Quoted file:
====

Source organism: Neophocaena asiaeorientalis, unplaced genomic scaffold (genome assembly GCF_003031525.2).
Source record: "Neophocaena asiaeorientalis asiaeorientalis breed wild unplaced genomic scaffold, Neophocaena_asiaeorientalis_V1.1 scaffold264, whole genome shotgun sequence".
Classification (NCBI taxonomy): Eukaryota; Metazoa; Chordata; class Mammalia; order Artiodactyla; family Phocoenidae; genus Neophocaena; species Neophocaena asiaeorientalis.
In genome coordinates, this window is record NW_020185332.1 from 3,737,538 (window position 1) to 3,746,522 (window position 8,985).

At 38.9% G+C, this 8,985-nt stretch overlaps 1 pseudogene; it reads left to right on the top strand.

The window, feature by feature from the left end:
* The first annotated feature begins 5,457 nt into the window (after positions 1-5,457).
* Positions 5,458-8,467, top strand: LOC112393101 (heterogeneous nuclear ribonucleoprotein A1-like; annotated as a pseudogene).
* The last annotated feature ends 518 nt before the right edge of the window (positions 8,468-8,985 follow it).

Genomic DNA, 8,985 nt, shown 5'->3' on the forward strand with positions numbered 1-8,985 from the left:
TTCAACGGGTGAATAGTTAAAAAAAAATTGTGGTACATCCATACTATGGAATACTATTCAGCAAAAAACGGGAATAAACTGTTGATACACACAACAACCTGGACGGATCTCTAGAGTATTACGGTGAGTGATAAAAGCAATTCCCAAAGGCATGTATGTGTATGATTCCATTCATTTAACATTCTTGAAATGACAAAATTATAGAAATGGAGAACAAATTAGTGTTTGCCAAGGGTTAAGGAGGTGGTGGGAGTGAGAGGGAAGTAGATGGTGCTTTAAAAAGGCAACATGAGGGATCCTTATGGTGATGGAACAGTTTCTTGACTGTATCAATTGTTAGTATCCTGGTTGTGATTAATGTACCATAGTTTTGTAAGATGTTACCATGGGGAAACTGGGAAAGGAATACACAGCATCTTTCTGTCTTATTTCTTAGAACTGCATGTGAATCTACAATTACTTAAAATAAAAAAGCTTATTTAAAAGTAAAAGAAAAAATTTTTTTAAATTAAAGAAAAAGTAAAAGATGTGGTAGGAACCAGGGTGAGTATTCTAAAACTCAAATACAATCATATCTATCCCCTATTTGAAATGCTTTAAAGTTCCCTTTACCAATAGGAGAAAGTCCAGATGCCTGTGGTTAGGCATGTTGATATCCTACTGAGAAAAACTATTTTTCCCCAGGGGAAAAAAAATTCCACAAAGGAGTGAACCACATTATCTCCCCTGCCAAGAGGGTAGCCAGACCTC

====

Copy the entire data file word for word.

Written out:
Source organism: Neophocaena asiaeorientalis, unplaced genomic scaffold (genome assembly GCF_003031525.2).
Source record: "Neophocaena asiaeorientalis asiaeorientalis breed wild unplaced genomic scaffold, Neophocaena_asiaeorientalis_V1.1 scaffold264, whole genome shotgun sequence".
Classification (NCBI taxonomy): Eukaryota; Metazoa; Chordata; class Mammalia; order Artiodactyla; family Phocoenidae; genus Neophocaena; species Neophocaena asiaeorientalis.
In genome coordinates, this window is record NW_020185332.1 from 3,737,538 (window position 1) to 3,746,522 (window position 8,985).

At 38.9% G+C, this 8,985-nt stretch overlaps 1 pseudogene; it reads left to right on the top strand.

The window, feature by feature from the left end:
* The first annotated feature begins 5,457 nt into the window (after positions 1-5,457).
* Positions 5,458-8,467, top strand: LOC112393101 (heterogeneous nuclear ribonucleoprotein A1-like; annotated as a pseudogene).
* The last annotated feature ends 518 nt before the right edge of the window (positions 8,468-8,985 follow it).

Genomic DNA, 8,985 nt, shown 5'->3' on the forward strand with positions numbered 1-8,985 from the left:
TTCAACGGGTGAATAGTTAAAAAAAAATTGTGGTACATCCATACTATGGAATACTATTCAGCAAAAAACGGGAATAAACTGTTGATACACACAACAACCTGGACGGATCTCTAGAGTATTACGGTGAGTGATAAAAGCAATTCCCAAAGGCATGTATGTGTATGATTCCATTCATTTAACATTCTTGAAATGACAAAATTATAGAAATGGAGAACAAATTAGTGTTTGCCAAGGGTTAAGGAGGTGGTGGGAGTGAGAGGGAAGTAGATGGTGCTTTAAAAAGGCAACATGAGGGATCCTTATGGTGATGGAACAGTTTCTTGACTGTATCAATTGTTAGTATCCTGGTTGTGATTAATGTACCATAGTTTTGTAAGATGTTACCATGGGGAAACTGGGAAAGGAATACACAGCATCTTTCTGTCTTATTTCTTAGAACTGCATGTGAATCTACAATTACTTAAAATAAAAAAGCTTATTTAAAAGTAAAAGAAAAAATTTTTTTAAATTAAAGAAAAAGTAAAAGATGTGGTAGGAACCAGGGTGAGTATTCTAAAACTCAAATACAATCATATCTATCCCCTATTTGAAATGCTTTAAAGTTCCCTTTACCAATAGGAGAAAGTCCAGATGCCTGTGGTTAGGCATGTTGATATCCTACTGAGAAAAACTATTTTTCCCCAGGGGAAAAAAAATTCCACAAAGGAGTGAACCACATTATCTCCCCTGCCAAGAGGGTAGCCAGACCTC